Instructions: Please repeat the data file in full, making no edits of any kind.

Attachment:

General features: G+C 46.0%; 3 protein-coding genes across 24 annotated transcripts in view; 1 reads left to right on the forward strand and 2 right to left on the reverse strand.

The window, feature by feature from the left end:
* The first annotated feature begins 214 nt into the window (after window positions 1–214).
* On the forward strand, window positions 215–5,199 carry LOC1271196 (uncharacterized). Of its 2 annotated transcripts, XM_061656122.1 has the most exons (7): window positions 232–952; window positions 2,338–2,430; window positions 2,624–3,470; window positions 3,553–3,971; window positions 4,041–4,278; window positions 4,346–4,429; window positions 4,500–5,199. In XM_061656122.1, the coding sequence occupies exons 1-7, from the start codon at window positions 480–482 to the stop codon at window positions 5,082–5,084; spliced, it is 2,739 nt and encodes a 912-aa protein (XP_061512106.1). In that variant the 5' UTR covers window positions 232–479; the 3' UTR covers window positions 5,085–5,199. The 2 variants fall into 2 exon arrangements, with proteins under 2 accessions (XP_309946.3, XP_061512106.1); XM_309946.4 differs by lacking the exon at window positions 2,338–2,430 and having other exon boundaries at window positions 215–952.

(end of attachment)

General features: G+C 46.0%; 3 protein-coding genes across 24 annotated transcripts in view; 1 reads left to right on the forward strand and 2 right to left on the reverse strand.

The window, feature by feature from the left end:
* The first annotated feature begins 214 nt into the window (after window positions 1–214).
* On the forward strand, window positions 215–5,199 carry LOC1271196 (uncharacterized). Of its 2 annotated transcripts, XM_061656122.1 has the most exons (7): window positions 232–952; window positions 2,338–2,430; window positions 2,624–3,470; window positions 3,553–3,971; window positions 4,041–4,278; window positions 4,346–4,429; window positions 4,500–5,199. In XM_061656122.1, the coding sequence occupies exons 1-7, from the start codon at window positions 480–482 to the stop codon at window positions 5,082–5,084; spliced, it is 2,739 nt and encodes a 912-aa protein (XP_061512106.1). In that variant the 5' UTR covers window positions 232–479; the 3' UTR covers window positions 5,085–5,199. The 2 variants fall into 2 exon arrangements, with proteins under 2 accessions (XP_309946.3, XP_061512106.1); XM_309946.4 differs by lacking the exon at window positions 2,338–2,430 and having other exon boundaries at window positions 215–952.